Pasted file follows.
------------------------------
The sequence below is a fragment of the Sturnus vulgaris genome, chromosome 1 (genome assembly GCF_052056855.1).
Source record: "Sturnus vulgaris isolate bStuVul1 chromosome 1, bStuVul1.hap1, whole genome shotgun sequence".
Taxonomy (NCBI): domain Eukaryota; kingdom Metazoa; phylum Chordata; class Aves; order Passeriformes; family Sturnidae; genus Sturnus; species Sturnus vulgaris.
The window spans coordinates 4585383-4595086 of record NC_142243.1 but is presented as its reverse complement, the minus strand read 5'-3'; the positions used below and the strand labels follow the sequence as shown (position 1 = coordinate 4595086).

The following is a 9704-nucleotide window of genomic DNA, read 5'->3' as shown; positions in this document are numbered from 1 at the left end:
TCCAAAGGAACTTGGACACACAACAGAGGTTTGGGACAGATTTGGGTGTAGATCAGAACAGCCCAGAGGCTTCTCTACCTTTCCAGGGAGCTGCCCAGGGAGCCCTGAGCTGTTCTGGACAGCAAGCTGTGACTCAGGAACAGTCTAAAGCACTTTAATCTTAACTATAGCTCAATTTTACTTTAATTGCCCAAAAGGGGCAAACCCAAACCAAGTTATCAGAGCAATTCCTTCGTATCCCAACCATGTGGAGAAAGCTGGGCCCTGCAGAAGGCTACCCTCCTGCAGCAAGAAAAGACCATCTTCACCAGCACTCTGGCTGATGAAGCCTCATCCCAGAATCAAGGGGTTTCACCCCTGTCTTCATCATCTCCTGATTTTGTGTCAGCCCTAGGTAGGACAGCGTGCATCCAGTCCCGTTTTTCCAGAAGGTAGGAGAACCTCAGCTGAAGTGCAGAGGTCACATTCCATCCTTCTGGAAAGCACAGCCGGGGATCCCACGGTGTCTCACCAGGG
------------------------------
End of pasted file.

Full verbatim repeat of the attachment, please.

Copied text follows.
The sequence below is a fragment of the Sturnus vulgaris genome, chromosome 1 (genome assembly GCF_052056855.1).
Source record: "Sturnus vulgaris isolate bStuVul1 chromosome 1, bStuVul1.hap1, whole genome shotgun sequence".
Taxonomy (NCBI): domain Eukaryota; kingdom Metazoa; phylum Chordata; class Aves; order Passeriformes; family Sturnidae; genus Sturnus; species Sturnus vulgaris.
The window spans coordinates 4585383-4595086 of record NC_142243.1 but is presented as its reverse complement, the minus strand read 5'-3'; the positions used below and the strand labels follow the sequence as shown (position 1 = coordinate 4595086).

The following is a 9704-nucleotide window of genomic DNA, read 5'->3' as shown; positions in this document are numbered from 1 at the left end:
TCCAAAGGAACTTGGACACACAACAGAGGTTTGGGACAGATTTGGGTGTAGATCAGAACAGCCCAGAGGCTTCTCTACCTTTCCAGGGAGCTGCCCAGGGAGCCCTGAGCTGTTCTGGACAGCAAGCTGTGACTCAGGAACAGTCTAAAGCACTTTAATCTTAACTATAGCTCAATTTTACTTTAATTGCCCAAAAGGGGCAAACCCAAACCAAGTTATCAGAGCAATTCCTTCGTATCCCAACCATGTGGAGAAAGCTGGGCCCTGCAGAAGGCTACCCTCCTGCAGCAAGAAAAGACCATCTTCACCAGCACTCTGGCTGATGAAGCCTCATCCCAGAATCAAGGGGTTTCACCCCTGTCTTCATCATCTCCTGATTTTGTGTCAGCCCTAGGTAGGACAGCGTGCATCCAGTCCCGTTTTTCCAGAAGGTAGGAGAACCTCAGCTGAAGTGCAGAGGTCACATTCCATCCTTCTGGAAAGCACAGCCGGGGATCCCACGGTGTCTCACCAGGG